On August 1st, the House passed a revised version of the Budget Control Act. This final bill was sent to the Senate, where it passed, achieving a debt ceiling bill before the August 2nd deadline, which the President signed.

While I respect the Leadership for their efforts in getting the best deal they could in this debt negotiation process, a deal which is better than I thought possible, I could not, in good conscience, vote in favor of a bill that the majority of my constituents who contacted me did not support. Therefore, I voted against the second Budget Control Act.

Now law, the new Budget Control Act contains weaker Balanced Budget Amendment language than other bills I voted for, and also presents serious risks to Defense funding, which could endanger troops and national security. However, there are good provisions in the bill, including immediate spending cuts and no tax hikes. The bill does not affect Medicare or Social Security, it slowly redirects America to a path of more fiscal responsibility, and also avoids the potential impact of a federal default.

Throughout these negotiations, I hoped for a bill that would make significant spending cuts exceeding the debt limit increase, but would not compromise on the demands of my District. I had been in constant personal and telephone contact with constituents, receiving calls and emails, and listening to the concerns of those I represent as the final bill was being debated. Many of my constituents called and wrote to express their opposition, and my job is to represent those who have elected me. I have always said I would rather be respected at home than liked in Washington.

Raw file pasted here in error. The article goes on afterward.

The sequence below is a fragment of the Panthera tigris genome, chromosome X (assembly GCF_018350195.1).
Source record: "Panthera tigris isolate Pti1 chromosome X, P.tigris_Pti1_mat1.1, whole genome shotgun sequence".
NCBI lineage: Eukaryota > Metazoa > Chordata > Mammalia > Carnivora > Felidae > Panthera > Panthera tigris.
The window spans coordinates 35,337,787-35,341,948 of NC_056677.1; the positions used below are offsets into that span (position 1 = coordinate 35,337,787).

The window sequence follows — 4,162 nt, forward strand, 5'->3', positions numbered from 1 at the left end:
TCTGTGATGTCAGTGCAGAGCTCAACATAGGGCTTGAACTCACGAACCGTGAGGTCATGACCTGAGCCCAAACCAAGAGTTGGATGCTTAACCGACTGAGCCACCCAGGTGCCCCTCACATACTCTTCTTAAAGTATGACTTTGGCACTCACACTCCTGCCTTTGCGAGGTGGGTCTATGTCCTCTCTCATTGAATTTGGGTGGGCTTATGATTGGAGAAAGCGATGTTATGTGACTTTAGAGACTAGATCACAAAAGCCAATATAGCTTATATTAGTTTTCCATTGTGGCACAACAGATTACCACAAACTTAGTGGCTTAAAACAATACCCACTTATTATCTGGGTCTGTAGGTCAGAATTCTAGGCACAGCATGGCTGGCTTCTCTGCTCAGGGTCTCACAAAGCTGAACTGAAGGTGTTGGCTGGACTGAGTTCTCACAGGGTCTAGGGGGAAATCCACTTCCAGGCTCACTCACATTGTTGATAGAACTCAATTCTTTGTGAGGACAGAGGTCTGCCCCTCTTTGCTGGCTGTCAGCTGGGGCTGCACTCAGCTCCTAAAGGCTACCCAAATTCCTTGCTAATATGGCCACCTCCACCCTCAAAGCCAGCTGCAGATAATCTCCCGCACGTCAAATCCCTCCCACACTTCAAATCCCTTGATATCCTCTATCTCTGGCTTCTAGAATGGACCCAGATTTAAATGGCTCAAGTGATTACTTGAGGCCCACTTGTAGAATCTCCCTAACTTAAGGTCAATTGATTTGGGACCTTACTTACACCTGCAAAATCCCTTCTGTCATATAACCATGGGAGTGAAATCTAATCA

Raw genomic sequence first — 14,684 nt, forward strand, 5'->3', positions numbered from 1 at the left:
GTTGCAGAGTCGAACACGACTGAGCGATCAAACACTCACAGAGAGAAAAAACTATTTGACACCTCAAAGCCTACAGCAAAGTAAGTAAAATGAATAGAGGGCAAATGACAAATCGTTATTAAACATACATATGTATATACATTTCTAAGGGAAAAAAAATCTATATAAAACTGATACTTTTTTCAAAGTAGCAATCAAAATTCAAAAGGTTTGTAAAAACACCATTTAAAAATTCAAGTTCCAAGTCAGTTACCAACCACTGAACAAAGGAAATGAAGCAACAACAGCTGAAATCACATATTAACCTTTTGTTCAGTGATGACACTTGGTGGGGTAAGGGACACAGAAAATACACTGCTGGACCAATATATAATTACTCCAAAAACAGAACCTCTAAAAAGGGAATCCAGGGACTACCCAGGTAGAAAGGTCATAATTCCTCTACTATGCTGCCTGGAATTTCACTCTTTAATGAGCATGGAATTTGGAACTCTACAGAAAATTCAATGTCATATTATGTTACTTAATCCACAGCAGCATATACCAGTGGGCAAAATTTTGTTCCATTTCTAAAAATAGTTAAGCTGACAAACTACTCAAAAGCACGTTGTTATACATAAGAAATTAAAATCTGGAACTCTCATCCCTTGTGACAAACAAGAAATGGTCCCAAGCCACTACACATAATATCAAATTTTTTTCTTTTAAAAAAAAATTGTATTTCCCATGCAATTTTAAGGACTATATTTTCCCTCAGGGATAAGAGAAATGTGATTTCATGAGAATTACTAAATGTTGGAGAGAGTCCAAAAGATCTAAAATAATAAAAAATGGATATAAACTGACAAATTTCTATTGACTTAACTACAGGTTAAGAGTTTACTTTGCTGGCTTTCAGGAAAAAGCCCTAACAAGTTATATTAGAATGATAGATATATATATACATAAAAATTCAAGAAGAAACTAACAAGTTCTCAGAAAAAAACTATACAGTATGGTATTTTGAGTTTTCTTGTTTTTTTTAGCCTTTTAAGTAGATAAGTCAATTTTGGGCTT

Standard & Poor's (S&P) has now lowered America's credit from a AAA rating to a AA+ rating. With our country's $14.5 trillion national debt, S&P had warned that without a minimum of $4 trillion in cuts, our credit rating would be downgraded. Republicans took this warning to heart and have spent the past six months fighting for responsible spending to avoid national bankruptcy. These responsible measures were road blocked continually by the Democrat-led Senate and White House, which have continued to call for increased spending, tax increases, and offered no solution to pay off our staggering debt.

While the responsibility of the nation's debt crisis falls on all Washington, it is clear that the current Administration has accelerated this problem. They did not head S&P's warning, and refused to listen to America's demands for spending cuts and budget accountability.

S&P also cautioned that America's outlook remains negative, and that another downgrade could be forthcoming in the near future. I hope that some good comes out of this situation, in that the President will finally work with the House to press the brakes on our nation's road to bankruptcy.


As a longtime supporter and co-sponsor of a Balanced Budget Amendment to the Constitution, I believe passage of this amendment is an important step in achieving fiscal responsibility in America. A Balanced Budget Amendment would direct Congress to pass a balanced budget annually, requiring the federal government to live within its means. The fact that the last Congress failed to pass a budget of any kind, coupled with the seriousness of our national debt, is proof enough that an amendment such as this is necessary.